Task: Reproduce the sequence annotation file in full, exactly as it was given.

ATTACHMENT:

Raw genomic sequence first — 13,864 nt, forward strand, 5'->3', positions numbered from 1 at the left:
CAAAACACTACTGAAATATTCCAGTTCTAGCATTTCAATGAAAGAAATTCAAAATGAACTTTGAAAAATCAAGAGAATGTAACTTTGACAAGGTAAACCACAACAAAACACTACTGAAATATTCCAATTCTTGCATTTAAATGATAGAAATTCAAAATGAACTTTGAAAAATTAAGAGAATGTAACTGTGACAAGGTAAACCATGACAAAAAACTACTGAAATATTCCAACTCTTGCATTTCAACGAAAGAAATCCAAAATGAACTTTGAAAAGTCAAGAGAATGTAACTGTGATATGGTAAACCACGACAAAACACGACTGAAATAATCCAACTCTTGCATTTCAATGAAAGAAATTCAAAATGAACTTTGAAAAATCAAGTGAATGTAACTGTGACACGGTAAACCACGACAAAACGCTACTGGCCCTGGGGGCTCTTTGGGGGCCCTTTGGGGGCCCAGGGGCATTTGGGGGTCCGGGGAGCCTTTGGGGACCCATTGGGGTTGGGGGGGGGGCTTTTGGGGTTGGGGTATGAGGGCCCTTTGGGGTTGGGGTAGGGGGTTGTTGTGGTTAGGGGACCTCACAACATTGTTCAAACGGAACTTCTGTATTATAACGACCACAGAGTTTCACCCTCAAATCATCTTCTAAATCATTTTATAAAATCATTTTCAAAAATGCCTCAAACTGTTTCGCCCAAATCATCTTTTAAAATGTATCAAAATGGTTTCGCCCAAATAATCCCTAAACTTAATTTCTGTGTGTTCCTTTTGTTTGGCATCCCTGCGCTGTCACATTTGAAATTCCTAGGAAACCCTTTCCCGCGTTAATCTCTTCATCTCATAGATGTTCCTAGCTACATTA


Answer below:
Raw genomic sequence first — 13,864 nt, forward strand, 5'->3', positions numbered from 1 at the left:
CAAAACACTACTGAAATATTCCAGTTCTAGCATTTCAATGAAAGAAATTCAAAATGAACTTTGAAAAATCAAGAGAATGTAACTTTGACAAGGTAAACCACAACAAAACACTACTGAAATATTCCAATTCTTGCATTTAAATGATAGAAATTCAAAATGAACTTTGAAAAATTAAGAGAATGTAACTGTGACAAGGTAAACCATGACAAAAAACTACTGAAATATTCCAACTCTTGCATTTCAACGAAAGAAATCCAAAATGAACTTTGAAAAGTCAAGAGAATGTAACTGTGATATGGTAAACCACGACAAAACACGACTGAAATAATCCAACTCTTGCATTTCAATGAAAGAAATTCAAAATGAACTTTGAAAAATCAAGTGAATGTAACTGTGACACGGTAAACCACGACAAAACGCTACTGGCCCTGGGGGCTCTTTGGGGGCCCTTTGGGGGCCCAGGGGCATTTGGGGGTCCGGGGAGCCTTTGGGGACCCATTGGGGTTGGGGGGGGGGCTTTTGGGGTTGGGGTATGAGGGCCCTTTGGGGTTGGGGTAGGGGGTTGTTGTGGTTAGGGGACCTCACAACATTGTTCAAACGGAACTTCTGTATTATAACGACCACAGAGTTTCACCCTCAAATCATCTTCTAAATCATTTTATAAAATCATTTTCAAAAATGCCTCAAACTGTTTCGCCCAAATCATCTTTTAAAATGTATCAAAATGGTTTCGCCCAAATAATCCCTAAACTTAATTTCTGTGTGTTCCTTTTGTTTGGCATCCCTGCGCTGTCACATTTGAAATTCCTAGGAAACCCTTTCCCGCGTTAATCTCTTCATCTCATAGATGTTCCTAGCTACATTA